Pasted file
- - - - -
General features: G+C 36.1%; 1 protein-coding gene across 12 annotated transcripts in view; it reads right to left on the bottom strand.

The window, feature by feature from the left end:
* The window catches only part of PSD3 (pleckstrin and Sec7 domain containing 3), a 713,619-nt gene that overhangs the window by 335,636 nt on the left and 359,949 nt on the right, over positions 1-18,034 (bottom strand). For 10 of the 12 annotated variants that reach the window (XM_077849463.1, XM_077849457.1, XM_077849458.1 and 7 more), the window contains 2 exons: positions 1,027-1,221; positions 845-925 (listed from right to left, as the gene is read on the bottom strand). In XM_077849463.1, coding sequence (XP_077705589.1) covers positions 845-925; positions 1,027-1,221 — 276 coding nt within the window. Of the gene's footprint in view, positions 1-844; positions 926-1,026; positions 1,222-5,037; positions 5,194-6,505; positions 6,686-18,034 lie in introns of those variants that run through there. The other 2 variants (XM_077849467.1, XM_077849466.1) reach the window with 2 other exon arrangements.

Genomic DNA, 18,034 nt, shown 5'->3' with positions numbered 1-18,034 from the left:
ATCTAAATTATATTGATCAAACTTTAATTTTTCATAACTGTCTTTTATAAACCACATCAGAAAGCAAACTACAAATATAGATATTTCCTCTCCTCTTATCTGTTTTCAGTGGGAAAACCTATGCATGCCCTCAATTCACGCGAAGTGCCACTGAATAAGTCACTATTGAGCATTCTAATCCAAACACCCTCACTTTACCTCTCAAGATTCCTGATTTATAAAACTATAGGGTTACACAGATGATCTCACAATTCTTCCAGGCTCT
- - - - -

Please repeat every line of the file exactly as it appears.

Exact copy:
General features: G+C 36.1%; 1 protein-coding gene across 12 annotated transcripts in view; it reads right to left on the bottom strand.

The window, feature by feature from the left end:
* The window catches only part of PSD3 (pleckstrin and Sec7 domain containing 3), a 713,619-nt gene that overhangs the window by 335,636 nt on the left and 359,949 nt on the right, over positions 1-18,034 (bottom strand). For 10 of the 12 annotated variants that reach the window (XM_077849463.1, XM_077849457.1, XM_077849458.1 and 7 more), the window contains 2 exons: positions 1,027-1,221; positions 845-925 (listed from right to left, as the gene is read on the bottom strand). In XM_077849463.1, coding sequence (XP_077705589.1) covers positions 845-925; positions 1,027-1,221 — 276 coding nt within the window. Of the gene's footprint in view, positions 1-844; positions 926-1,026; positions 1,222-5,037; positions 5,194-6,505; positions 6,686-18,034 lie in introns of those variants that run through there. The other 2 variants (XM_077849467.1, XM_077849466.1) reach the window with 2 other exon arrangements.

Genomic DNA, 18,034 nt, shown 5'->3' with positions numbered 1-18,034 from the left:
ATCTAAATTATATTGATCAAACTTTAATTTTTCATAACTGTCTTTTATAAACCACATCAGAAAGCAAACTACAAATATAGATATTTCCTCTCCTCTTATCTGTTTTCAGTGGGAAAACCTATGCATGCCCTCAATTCACGCGAAGTGCCACTGAATAAGTCACTATTGAGCATTCTAATCCAAACACCCTCACTTTACCTCTCAAGATTCCTGATTTATAAAACTATAGGGTTACACAGATGATCTCACAATTCTTCCAGGCTCT